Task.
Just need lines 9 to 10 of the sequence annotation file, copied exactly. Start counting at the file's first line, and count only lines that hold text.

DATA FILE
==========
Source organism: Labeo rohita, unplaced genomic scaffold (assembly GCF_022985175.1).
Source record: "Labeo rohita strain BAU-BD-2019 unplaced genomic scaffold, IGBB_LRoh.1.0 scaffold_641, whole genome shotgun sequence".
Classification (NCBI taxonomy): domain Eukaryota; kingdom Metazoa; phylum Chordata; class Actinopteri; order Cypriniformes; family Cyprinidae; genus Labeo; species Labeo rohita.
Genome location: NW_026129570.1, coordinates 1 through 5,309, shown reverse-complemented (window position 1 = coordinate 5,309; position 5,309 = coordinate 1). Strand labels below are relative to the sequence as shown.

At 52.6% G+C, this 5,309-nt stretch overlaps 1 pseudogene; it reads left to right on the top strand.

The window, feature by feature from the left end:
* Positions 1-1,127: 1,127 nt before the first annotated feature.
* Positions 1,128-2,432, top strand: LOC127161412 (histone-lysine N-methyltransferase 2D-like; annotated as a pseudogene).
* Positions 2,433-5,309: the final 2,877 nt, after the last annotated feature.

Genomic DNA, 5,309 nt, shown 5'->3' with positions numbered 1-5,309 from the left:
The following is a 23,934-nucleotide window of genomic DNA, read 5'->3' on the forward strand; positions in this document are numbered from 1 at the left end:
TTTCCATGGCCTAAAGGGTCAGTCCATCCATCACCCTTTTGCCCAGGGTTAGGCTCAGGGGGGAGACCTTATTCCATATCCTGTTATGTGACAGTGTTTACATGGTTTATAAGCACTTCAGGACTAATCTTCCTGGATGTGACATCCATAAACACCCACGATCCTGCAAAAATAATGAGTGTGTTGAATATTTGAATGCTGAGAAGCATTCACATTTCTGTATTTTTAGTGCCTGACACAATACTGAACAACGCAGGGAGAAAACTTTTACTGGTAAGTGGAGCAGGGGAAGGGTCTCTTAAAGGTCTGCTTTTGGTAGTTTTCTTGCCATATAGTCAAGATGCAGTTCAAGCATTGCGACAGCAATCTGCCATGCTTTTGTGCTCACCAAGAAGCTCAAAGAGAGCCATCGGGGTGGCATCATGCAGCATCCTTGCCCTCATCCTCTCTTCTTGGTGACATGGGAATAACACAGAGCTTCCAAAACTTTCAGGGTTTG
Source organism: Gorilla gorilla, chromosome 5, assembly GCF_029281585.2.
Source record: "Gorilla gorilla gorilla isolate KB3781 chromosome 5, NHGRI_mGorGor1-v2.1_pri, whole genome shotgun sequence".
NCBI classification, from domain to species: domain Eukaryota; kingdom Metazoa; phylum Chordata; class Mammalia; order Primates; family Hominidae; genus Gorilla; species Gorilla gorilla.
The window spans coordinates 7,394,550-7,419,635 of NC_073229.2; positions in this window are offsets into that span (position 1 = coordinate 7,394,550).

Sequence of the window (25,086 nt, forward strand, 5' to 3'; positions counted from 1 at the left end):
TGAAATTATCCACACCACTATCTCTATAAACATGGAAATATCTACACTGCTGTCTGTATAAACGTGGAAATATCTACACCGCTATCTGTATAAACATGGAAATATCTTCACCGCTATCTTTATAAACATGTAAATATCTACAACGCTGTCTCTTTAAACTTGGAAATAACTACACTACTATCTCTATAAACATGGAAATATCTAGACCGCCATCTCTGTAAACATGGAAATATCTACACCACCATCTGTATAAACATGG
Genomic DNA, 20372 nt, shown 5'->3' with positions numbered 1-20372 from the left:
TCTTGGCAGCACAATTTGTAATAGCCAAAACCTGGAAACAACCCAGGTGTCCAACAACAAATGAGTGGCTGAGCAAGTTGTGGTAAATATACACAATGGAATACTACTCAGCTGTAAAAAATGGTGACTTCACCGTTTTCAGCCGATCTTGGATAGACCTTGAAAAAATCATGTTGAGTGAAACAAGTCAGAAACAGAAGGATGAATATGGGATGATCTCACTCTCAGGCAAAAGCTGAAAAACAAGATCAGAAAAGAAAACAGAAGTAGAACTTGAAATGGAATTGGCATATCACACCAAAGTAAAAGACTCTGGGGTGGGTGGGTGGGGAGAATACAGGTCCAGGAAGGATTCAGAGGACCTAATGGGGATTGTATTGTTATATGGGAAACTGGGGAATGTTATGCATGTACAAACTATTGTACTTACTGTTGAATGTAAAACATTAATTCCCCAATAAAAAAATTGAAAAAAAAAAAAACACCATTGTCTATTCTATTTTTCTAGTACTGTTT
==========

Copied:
* Positions 2,433-5,309: the final 2,877 nt, after the last annotated feature.

Genomic DNA, 5,309 nt, shown 5'->3' with positions numbered 1-5,309 from the left: